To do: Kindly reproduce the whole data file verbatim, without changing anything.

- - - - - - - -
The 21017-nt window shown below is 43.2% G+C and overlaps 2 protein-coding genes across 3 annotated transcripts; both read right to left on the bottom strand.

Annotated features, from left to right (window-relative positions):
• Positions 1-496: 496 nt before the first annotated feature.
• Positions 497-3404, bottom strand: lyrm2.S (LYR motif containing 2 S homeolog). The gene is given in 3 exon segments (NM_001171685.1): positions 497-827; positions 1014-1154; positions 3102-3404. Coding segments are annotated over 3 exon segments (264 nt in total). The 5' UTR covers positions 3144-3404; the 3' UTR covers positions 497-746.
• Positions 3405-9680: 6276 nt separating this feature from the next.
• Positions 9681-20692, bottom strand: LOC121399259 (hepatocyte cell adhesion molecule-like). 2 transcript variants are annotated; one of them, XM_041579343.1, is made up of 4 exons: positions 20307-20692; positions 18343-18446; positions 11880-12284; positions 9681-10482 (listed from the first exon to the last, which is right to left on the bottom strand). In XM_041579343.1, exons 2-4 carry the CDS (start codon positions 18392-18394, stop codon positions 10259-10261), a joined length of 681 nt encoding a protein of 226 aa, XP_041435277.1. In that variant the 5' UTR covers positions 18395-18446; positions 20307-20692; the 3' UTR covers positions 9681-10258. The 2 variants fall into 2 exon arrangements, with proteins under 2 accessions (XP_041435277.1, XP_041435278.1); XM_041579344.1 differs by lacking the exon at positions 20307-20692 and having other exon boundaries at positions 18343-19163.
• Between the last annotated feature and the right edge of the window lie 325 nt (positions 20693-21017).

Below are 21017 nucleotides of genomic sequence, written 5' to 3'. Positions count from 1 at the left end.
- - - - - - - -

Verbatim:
The 21017-nt window shown below is 43.2% G+C and overlaps 2 protein-coding genes across 3 annotated transcripts; both read right to left on the bottom strand.

Annotated features, from left to right (window-relative positions):
• Positions 1-496: 496 nt before the first annotated feature.
• Positions 497-3404, bottom strand: lyrm2.S (LYR motif containing 2 S homeolog). The gene is given in 3 exon segments (NM_001171685.1): positions 497-827; positions 1014-1154; positions 3102-3404. Coding segments are annotated over 3 exon segments (264 nt in total). The 5' UTR covers positions 3144-3404; the 3' UTR covers positions 497-746.
• Positions 3405-9680: 6276 nt separating this feature from the next.
• Positions 9681-20692, bottom strand: LOC121399259 (hepatocyte cell adhesion molecule-like). 2 transcript variants are annotated; one of them, XM_041579343.1, is made up of 4 exons: positions 20307-20692; positions 18343-18446; positions 11880-12284; positions 9681-10482 (listed from the first exon to the last, which is right to left on the bottom strand). In XM_041579343.1, exons 2-4 carry the CDS (start codon positions 18392-18394, stop codon positions 10259-10261), a joined length of 681 nt encoding a protein of 226 aa, XP_041435277.1. In that variant the 5' UTR covers positions 18395-18446; positions 20307-20692; the 3' UTR covers positions 9681-10258. The 2 variants fall into 2 exon arrangements, with proteins under 2 accessions (XP_041435277.1, XP_041435278.1); XM_041579344.1 differs by lacking the exon at positions 20307-20692 and having other exon boundaries at positions 18343-19163.
• Between the last annotated feature and the right edge of the window lie 325 nt (positions 20693-21017).

Below are 21017 nucleotides of genomic sequence, written 5' to 3'. Positions count from 1 at the left end.